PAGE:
The Years of Experience Myth

Have you ever come across a job description that you thought you were perfect for? The job description describes work you are interested in and would excel at. You even know some of the teams members and know you’d be a great fit. You go through the requirements and realize that you check off every single thing they are looking for. Except one…

”Years of experience”

Maybe you’ve been performing a job for 5 years, but they are looking for someone with 10 “years of experience”. You have that sinking feeling that you would need to work twice as long as you already have to even be considered. Instant disappointment.

And a job application might not be the only time you encounter this unfortunate situation. Maybe you’ve been told you need more experience for a promotion and thought that meant you needed to wait for some time in the future. Or maybe you compared yourself to another developer and wondered how long until you would be on their level.

Here’s the thing though, “years of experience” is a myth. I’ve intentionally put “years of experience” in quotation marks, because it is only suitable as a measure of time a job was performed. It is not a measure of experience gained over that time. I like the very official sounding definition of experience in the Merriam-Webster Dictionary:

Experience is a direct observation of or participation in events as a basis of knowledge

The definition speaks to encountering problems and interacting with them to increase our knowledge. Having a lot of experience means dealing with a vast set of problems, sometimes repeatedly, and iterating on what we know to come up with better solutions and continually increase our knowledge.

Importantly, in that definition, there was no indication that time was a requirement. “Years of experience” is commonly used, because working for more years increases the likelihood that a person will “observe or participate in more events” and thus gain experience. But there is no guarantee. Imagine, someone working on the same task repeatedly over a long period of time. They will get very good at that task, but that’s all they’ll be good at. They haven’t explored anything else and their experience will be limited as a result.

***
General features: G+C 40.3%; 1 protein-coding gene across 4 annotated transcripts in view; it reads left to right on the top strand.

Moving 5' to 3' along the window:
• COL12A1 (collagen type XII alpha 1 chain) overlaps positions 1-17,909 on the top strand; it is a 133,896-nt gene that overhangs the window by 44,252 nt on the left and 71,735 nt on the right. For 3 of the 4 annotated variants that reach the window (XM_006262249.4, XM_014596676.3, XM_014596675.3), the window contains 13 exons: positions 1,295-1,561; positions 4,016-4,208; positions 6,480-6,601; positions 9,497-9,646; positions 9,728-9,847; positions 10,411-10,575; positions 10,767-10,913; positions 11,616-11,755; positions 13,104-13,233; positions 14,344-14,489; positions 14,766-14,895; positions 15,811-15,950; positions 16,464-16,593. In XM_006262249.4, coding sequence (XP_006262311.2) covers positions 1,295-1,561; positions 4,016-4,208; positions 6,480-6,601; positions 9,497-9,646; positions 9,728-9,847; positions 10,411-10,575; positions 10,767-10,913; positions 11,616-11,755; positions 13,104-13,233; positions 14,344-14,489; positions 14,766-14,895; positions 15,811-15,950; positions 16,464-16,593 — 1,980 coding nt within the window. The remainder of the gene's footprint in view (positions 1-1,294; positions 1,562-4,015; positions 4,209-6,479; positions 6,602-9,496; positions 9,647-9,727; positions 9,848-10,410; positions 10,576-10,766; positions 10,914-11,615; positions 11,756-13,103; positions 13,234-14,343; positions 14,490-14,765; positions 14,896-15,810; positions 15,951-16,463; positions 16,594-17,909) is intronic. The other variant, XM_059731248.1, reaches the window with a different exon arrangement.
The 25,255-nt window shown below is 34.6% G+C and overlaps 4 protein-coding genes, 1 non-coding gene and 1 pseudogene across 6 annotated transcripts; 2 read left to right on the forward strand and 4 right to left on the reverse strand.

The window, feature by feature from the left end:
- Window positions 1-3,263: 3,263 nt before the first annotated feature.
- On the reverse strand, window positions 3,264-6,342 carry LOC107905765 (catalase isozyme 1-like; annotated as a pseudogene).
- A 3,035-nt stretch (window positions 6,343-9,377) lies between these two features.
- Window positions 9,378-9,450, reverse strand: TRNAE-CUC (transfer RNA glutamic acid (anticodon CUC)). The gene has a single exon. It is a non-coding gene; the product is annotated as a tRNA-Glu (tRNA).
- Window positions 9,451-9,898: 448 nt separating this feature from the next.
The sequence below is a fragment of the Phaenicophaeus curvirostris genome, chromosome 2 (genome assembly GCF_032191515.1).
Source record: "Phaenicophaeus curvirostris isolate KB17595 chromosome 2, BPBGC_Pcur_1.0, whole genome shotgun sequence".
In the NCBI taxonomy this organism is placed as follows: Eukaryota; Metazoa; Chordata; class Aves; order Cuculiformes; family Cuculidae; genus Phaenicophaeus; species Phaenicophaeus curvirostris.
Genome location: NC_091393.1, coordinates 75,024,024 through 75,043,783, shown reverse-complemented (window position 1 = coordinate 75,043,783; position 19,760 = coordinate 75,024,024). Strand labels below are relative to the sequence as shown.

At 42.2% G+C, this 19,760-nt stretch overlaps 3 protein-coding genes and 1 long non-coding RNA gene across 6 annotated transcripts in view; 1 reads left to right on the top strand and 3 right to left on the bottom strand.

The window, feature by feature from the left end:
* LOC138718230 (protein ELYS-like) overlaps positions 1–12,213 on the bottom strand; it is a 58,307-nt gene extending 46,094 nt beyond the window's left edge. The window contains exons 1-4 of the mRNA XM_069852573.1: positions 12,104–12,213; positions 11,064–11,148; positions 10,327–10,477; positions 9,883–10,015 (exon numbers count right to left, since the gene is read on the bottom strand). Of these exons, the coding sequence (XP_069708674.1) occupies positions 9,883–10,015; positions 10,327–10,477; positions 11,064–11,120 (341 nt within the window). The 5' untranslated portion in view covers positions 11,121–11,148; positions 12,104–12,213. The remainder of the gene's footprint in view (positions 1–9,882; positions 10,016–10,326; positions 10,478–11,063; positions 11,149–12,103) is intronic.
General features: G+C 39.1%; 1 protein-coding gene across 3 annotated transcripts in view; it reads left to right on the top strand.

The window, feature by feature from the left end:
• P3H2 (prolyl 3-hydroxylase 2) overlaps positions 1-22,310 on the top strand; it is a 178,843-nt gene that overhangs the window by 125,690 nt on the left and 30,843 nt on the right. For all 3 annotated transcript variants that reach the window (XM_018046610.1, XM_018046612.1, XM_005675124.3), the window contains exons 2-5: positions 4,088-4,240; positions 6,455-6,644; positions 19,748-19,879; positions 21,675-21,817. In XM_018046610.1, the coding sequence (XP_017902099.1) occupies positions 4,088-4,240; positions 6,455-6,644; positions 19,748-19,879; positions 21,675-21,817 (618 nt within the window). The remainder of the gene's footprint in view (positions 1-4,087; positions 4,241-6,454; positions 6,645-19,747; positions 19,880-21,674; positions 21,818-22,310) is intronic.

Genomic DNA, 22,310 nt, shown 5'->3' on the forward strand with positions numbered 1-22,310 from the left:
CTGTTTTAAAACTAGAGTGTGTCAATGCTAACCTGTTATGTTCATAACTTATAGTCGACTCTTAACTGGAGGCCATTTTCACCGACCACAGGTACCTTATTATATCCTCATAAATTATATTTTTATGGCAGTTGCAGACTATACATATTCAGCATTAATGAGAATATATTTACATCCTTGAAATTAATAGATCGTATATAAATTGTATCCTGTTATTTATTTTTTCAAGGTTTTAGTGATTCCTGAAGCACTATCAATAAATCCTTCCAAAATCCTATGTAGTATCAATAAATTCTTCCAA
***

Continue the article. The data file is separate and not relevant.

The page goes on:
This isn’t different than lifting weights at a gym. Imagine Gym Goer No.1 picks up a barbell and loads it with the same weight and does the same number of sets and reps each time you go to they gym. They’ll see gains in the beginning and get very good at lifting that weight for that many sets and reps, but they’ll eventually notice they aren’t getting any stronger. Gym Goer No.1 will plateau.

Now imagine Gym Goer No.2 does a progressive overloading program. They slowly increase the number of sets, reps, and weight they do with each workout. They begin to notice that each time they’re getting stronger and stronger. But eventually Gym Goer No.2 realizes to take the next step they’ll need to adjust their diet and the exercises they’re doing. After a year of each gym goer following their routines, it’ll be no surprise to anyone that Gym Goer No.2 will have much more gains. But just as importantly, by trying so many things to get those gains, in the same time period Gym Goer No.2 will have a lot more experience as well.

The fact that experience isn’t tied to time should be liberating. It means we are in control of our experience rather than it being a byproduct of waiting something out. And because we are in control we can seek out new problems, solutions, and ideas as opposed to waiting for them to come to us.

We can accelerate our experience.

The only caveat, is that increasing our experience takes work and an active effort on our part. It does mean carving out time to participate in and observe new events. And that doesn’t happen over night. However, time is only a correlation and not the causation of our experience. You are. So go out and seek ways to increase your knowledge and gain experience!